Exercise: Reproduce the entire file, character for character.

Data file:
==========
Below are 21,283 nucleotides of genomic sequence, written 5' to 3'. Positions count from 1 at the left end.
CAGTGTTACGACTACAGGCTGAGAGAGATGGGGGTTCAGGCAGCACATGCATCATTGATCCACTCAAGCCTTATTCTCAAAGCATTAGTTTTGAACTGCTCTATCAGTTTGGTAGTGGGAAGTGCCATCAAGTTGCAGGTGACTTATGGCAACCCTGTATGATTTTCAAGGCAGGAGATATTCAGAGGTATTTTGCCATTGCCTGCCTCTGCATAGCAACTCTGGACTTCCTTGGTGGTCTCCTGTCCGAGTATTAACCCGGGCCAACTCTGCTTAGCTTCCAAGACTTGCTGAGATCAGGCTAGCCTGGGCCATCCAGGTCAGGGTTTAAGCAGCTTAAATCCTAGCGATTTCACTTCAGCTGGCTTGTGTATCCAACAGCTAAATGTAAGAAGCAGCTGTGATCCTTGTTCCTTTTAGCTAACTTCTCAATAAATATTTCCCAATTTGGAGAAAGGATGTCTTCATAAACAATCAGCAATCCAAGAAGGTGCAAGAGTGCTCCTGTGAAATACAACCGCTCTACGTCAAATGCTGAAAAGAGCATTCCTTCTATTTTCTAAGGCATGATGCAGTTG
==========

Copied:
Below are 21,283 nucleotides of genomic sequence, written 5' to 3'. Positions count from 1 at the left end.
CAGTGTTACGACTACAGGCTGAGAGAGATGGGGGTTCAGGCAGCACATGCATCATTGATCCACTCAAGCCTTATTCTCAAAGCATTAGTTTTGAACTGCTCTATCAGTTTGGTAGTGGGAAGTGCCATCAAGTTGCAGGTGACTTATGGCAACCCTGTATGATTTTCAAGGCAGGAGATATTCAGAGGTATTTTGCCATTGCCTGCCTCTGCATAGCAACTCTGGACTTCCTTGGTGGTCTCCTGTCCGAGTATTAACCCGGGCCAACTCTGCTTAGCTTCCAAGACTTGCTGAGATCAGGCTAGCCTGGGCCATCCAGGTCAGGGTTTAAGCAGCTTAAATCCTAGCGATTTCACTTCAGCTGGCTTGTGTATCCAACAGCTAAATGTAAGAAGCAGCTGTGATCCTTGTTCCTTTTAGCTAACTTCTCAATAAATATTTCCCAATTTGGAGAAAGGATGTCTTCATAAACAATCAGCAATCCAAGAAGGTGCAAGAGTGCTCCTGTGAAATACAACCGCTCTACGTCAAATGCTGAAAAGAGCATTCCTTCTATTTTCTAAGGCATGATGCAGTTG